Anyway, she revised the tradition to be a stand-alone event at her house, detached from other food holidays. She invited us last year (I wrote about that here) and we got a feel for what the event was about. Steven and I discussed our strategy for this year, and we decided (1) that we didn't really share the tastes of the folks at the party, and so we should make a pie to please ourselves, and (2) that the trophy (a ceramic rooster teapot) wasn't something we should really concern ourselves with competing for.
I may have mentioned that we got a really wide range of winter squash for carving on Halloween, and there were two or three that I had selected specifically for baking. One of those, weighing in at over 20 pounds, was an unusually lumpy "French" squash which looked like a hubbard mixed with a Hokkaido, mixed with... a brain. I'm attaching a photo Steven took of the squash before we baked half of it. Anyway, the enormous squash had more than three inches of thick flesh all the way around, and baked to a nearly buttery, smooth texture. In other words, it was PERFECT for a honey-sweetened, cholesterol free "pumpkin" pie. Steven named it "lumpkin," which was cute. I made the crust, and he made the filling according to my usual recipe, but he cut out an adorable little jack-o-lantern face out of crust to put on the top. It baked beautifully.
Off we went to the pie competition, planning to have fun and NOT win. All went as planned.
The pies this year (other than ours) were:
-grown-up grasshopper pie: a mint cream frozen pie, made with mint Bailey's. It had a chocolate cookie crust. Though I'm not a frozen-cream pie kind of person, this was a really great example of its genre, and I voted for it as best overall. This meant it was not going to win.
-strawberry pie, by the same person who made the fabulous strawberry rhubarb pie last year. This was very, very tasty.
-pecan pie, in two separate varieties: a drier, more solid "Indigenous Treat" pecan pie, and a maple bourbon pecan. The maker of the latter pie also handed out shots of bourbon as part of their presentation. (The hostess joked that she'd hand out twenty dollar bills next year as part of her presentation.) I'm not a huge fan of pecan pies, though these were both respectable. This means that one of them was destined to sweep the awards in nearly all categories - the one that involved bourbon shots, of course.
-"pink inside," which was basically pumpkin with a layer of cranberry cream. This had a ginger snap crust. This was an interesting idea, but the flavors competed too much for me. Steven enjoyed it.
-apple pie, in two separate variations: one that was soupy inside (a ladle would have helped), and one that was made with bacon. No comment.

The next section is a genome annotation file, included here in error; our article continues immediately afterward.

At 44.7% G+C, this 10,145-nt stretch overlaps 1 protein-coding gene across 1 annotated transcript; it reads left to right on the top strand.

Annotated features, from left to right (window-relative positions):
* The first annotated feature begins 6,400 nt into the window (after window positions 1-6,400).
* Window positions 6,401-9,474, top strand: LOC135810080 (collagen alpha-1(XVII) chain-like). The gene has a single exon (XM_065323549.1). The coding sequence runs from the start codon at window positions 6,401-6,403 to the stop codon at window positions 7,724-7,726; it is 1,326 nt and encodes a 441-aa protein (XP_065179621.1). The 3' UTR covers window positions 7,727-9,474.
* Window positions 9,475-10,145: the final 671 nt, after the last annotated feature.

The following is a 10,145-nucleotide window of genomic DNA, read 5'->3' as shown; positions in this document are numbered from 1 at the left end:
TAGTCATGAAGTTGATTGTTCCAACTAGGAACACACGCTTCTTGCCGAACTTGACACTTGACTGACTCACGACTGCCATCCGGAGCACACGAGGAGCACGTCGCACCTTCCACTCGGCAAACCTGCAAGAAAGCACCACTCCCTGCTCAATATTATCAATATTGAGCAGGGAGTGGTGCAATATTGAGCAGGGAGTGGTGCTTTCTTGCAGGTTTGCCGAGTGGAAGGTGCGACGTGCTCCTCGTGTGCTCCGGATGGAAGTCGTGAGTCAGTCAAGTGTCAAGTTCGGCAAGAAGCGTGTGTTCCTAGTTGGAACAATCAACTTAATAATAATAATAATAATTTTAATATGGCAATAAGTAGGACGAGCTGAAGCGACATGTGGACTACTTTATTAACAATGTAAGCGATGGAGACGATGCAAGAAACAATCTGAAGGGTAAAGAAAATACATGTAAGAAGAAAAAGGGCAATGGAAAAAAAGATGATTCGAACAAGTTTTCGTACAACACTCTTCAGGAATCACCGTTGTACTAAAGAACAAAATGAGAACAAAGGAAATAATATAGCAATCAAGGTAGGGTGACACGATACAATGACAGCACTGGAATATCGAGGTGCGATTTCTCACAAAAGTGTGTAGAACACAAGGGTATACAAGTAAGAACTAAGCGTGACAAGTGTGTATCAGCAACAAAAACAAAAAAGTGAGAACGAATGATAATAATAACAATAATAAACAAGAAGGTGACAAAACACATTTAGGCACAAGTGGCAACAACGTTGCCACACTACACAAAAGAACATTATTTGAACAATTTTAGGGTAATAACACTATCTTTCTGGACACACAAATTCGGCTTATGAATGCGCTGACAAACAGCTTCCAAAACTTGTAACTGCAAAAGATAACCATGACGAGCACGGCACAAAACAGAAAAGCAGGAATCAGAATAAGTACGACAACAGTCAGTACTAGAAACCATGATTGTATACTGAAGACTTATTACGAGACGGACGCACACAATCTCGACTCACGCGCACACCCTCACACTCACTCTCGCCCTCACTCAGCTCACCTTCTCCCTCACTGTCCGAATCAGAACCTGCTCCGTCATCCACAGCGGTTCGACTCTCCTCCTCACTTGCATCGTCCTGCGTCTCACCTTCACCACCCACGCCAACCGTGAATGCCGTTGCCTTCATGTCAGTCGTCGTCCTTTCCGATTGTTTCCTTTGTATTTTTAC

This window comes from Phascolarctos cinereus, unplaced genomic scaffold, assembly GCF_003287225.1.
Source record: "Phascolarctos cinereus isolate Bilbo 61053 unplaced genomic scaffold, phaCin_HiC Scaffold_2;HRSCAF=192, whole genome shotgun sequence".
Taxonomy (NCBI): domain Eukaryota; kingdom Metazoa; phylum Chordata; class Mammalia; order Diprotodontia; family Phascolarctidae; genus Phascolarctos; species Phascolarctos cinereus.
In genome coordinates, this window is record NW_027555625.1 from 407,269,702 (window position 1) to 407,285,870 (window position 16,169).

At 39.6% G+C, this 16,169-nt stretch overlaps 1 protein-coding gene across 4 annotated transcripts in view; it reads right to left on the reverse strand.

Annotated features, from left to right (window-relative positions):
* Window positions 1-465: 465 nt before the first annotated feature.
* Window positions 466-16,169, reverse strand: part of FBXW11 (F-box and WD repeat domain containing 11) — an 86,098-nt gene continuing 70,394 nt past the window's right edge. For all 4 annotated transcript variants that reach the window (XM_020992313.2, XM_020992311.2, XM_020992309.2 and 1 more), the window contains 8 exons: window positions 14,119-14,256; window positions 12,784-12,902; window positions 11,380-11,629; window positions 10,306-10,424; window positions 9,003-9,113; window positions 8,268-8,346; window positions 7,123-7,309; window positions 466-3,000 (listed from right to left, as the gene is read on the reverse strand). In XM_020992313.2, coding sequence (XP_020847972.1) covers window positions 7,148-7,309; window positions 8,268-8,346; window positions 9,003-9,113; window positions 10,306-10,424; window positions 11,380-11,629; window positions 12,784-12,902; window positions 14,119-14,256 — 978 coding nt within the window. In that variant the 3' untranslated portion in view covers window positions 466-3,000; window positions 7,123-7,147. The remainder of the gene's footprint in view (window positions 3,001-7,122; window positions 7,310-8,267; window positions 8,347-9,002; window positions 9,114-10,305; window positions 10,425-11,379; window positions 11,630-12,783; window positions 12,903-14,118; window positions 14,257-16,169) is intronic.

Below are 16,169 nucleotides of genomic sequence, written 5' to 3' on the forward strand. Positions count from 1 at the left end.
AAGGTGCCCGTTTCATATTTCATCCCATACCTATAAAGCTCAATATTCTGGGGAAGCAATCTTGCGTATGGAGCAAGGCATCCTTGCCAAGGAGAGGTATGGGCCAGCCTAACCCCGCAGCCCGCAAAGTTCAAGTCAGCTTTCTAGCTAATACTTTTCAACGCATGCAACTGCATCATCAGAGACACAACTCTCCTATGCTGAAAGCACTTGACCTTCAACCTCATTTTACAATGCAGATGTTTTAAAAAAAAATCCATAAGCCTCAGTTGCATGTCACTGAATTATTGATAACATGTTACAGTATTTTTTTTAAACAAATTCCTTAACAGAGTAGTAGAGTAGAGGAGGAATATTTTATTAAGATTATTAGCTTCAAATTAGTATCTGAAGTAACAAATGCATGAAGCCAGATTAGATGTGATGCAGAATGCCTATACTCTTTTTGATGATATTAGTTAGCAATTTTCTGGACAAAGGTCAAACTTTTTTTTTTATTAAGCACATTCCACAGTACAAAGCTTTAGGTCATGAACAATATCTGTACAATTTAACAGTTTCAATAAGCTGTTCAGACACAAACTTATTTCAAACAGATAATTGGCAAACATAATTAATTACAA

-"oil spill," a comment on the recent oil spill that is contaminating the San Francisco Bay. This consisted of "apple pies" purchased from our nation's largest fast food chain, which were crumbled up, covered with crushed Frito chips in a dinosaur-shaped pan, surrounded by small dolls and a photo of Jesus, and slathered with chocolate sauce. This won for "most original." I told the hostess that I couldn't vote in any category for a pie I was fundamentally unwilling to eat: otherwise, the "most original" category could go to a frosted brick, or a pile of leaves. She told me that made me a harsh judge. You can see how, if I'm actually going to be voting for things based on their fundamental pie-ness, I've gone astray in this particular event.
-cran raspberry. This pie was in a tall, cylindrical, very hard crust, and was covered with crust cut-outs of animals. I voted for in the "best presentation" category. It won, ruining my otherwise perfect record record of having nothing I like win. There is a catch, of course: after the judging was over, the baker admitted that she had added bacon fat to the crust, and merrily said, "it's not like you said it had to be vegetarian, right?" Great. Being a local girl, I can't imagine putting in an ingredient like that and not disclosing it: even before thinking of other vegetarians, I would think of people I know who are Jewish who would need to be able to avoid that dish. I only had a narrow strip of the pie, and didn't eat all of the crust on that small piece (because I couldn't break the last part with a fork, because it was hard), so I'm hoping I will not be in the bathroom being violently ill in three hours, the way I was the last time someone hid something like that in my food.
So, the evening was fun and educational: everyone was in a good mood, and people were fun to chat with. Among other things, Steven learned that TWO samples of each of the pies (excluding the apple-bacon) was one sample round too many.
posted by Arlene (Beth)10:07 PM